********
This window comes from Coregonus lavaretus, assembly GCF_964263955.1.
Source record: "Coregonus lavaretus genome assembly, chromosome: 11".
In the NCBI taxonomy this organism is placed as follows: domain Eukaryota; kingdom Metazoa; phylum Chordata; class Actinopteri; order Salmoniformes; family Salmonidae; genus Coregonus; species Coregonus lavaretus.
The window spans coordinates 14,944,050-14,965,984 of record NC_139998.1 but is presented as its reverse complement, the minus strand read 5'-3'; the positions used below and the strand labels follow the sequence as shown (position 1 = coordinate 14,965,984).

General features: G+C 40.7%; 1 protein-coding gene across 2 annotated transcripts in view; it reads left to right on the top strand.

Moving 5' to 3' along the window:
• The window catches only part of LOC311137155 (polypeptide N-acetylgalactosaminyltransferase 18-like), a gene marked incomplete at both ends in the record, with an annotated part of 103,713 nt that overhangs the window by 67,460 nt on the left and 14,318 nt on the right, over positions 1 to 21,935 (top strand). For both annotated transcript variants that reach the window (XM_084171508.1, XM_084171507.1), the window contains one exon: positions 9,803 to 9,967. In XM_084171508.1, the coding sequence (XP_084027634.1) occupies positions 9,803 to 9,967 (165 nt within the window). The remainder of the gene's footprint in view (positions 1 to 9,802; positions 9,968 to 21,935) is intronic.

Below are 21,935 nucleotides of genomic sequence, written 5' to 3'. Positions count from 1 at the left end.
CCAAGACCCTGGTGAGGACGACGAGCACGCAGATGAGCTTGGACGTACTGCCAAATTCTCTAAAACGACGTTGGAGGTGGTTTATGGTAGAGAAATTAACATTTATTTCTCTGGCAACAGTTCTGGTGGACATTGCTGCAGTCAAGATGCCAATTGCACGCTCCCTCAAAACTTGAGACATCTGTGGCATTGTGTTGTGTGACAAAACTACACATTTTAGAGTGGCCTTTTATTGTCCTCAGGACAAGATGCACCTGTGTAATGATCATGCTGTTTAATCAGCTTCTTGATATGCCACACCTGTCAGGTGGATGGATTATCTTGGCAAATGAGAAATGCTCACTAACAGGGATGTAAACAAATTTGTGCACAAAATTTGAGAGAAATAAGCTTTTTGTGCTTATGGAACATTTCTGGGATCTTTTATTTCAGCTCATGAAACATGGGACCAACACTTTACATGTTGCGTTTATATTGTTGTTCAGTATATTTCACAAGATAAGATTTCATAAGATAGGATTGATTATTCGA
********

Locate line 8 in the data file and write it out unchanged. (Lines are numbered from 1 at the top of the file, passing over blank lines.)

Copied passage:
Below are 21,935 nucleotides of genomic sequence, written 5' to 3'. Positions count from 1 at the left end.